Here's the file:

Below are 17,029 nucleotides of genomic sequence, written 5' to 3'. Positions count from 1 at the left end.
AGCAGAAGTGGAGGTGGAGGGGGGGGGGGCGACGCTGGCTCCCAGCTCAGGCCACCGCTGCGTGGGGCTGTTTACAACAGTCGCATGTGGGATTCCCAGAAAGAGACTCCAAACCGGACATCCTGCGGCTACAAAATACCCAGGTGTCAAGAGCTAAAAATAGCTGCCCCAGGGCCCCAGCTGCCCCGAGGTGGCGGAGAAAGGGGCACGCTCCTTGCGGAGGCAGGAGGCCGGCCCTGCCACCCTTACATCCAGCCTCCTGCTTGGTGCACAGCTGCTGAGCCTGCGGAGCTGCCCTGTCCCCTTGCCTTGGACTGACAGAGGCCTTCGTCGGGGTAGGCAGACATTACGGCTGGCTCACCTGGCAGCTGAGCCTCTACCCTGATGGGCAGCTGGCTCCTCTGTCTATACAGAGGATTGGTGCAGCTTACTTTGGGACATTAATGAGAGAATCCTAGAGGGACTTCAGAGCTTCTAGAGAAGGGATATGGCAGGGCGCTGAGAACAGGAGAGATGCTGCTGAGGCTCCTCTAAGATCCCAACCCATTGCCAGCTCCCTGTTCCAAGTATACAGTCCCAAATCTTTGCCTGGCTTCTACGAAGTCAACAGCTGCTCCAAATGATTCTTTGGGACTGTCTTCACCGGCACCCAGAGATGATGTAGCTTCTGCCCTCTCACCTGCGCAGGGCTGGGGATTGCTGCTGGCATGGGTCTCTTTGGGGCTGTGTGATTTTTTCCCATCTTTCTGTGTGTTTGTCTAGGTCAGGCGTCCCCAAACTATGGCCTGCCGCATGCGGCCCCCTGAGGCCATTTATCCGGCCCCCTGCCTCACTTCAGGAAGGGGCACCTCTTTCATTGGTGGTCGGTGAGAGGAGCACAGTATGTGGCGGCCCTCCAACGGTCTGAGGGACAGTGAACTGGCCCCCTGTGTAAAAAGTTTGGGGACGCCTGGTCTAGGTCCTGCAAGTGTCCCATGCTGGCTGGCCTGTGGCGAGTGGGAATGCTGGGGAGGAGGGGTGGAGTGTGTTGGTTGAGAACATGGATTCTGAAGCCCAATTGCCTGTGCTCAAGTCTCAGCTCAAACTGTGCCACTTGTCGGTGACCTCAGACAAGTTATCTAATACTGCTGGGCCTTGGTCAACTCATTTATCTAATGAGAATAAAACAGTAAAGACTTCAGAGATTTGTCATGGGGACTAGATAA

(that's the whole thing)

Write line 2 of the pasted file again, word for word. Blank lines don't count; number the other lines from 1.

AGCAGAAGTGGAGGTGGAGGGGGGGGGGGCGACGCTGGCTCCCAGCTCAGGCCACCGCTGCGTGGGGCTGTTTACAACAGTCGCATGTGGGATTCCCAGAAAGAGACTCCAAACCGGACATCCTGCGGCTACAAAATACCCAGGTGTCAAGAGCTAAAAATAGCTGCCCCAGGGCCCCAGCTGCCCCGAGGTGGCGGAGAAAGGGGCACGCTCCTTGCGGAGGCAGGAGGCCGGCCCTGCCACCCTTACATCCAGCCTCCTGCTTGGTGCACAGCTGCTGAGCCTGCGGAGCTGCCCTGTCCCCTTGCCTTGGACTGACAGAGGCCTTCGTCGGGGTAGGCAGACATTACGGCTGGCTCACCTGGCAGCTGAGCCTCTACCCTGATGGGCAGCTGGCTCCTCTGTCTATACAGAGGATTGGTGCAGCTTACTTTGGGACATTAATGAGAGAATCCTAGAGGGACTTCAGAGCTTCTAGAGAAGGGATATGGCAGGGCGCTGAGAACAGGAGAGATGCTGCTGAGGCTCCTCTAAGATCCCAACCCATTGCCAGCTCCCTGTTCCAAGTATACAGTCCCAAATCTTTGCCTGGCTTCTACGAAGTCAACAGCTGCTCCAAATGATTCTTTGGGACTGTCTTCACCGGCACCCAGAGATGATGTAGCTTCTGCCCTCTCACCTGCGCAGGGCTGGGGATTGCTGCTGGCATGGGTCTCTTTGGGGCTGTGTGATTTTTTCCCATCTTTCTGTGTGTTTGTCTAGGTCAGGCGTCCCCAAACTATGGCCTGCCGCATGCGGCCCCCTGAGGCCATTTATCCGGCCCCCTGCCTCACTTCAGGAAGGGGCACCTCTTTCATTGGTGGTCGGTGAGAGGAGCACAGTATGTGGCGGCCCTCCAACGGTCTGAGGGACAGTGAACTGGCCCCCTGTGTAAAAAGTTTGGGGACGCCTGGTCTAGGTCCTGCAAGTGTCCCATGCTGGCTGGCCTGTGGCGAGTGGGAATGCTGGGGAGGAGGGGTGGAGTGTGTTGGTTGAGAACATGGATTCTGAAGCCCAATTGCCTGTGCTCAAGTCTCAGCTCAAACTGTGCCACTTGTCGGTGACCTCAGACAAGTTATCTAATACTGCTGGGCCTTGGTCAACTCATTTATCTAATGAGAATAAAACAGTAAAGACTTCAGAGATTTGTCATGGGGACTAGATAA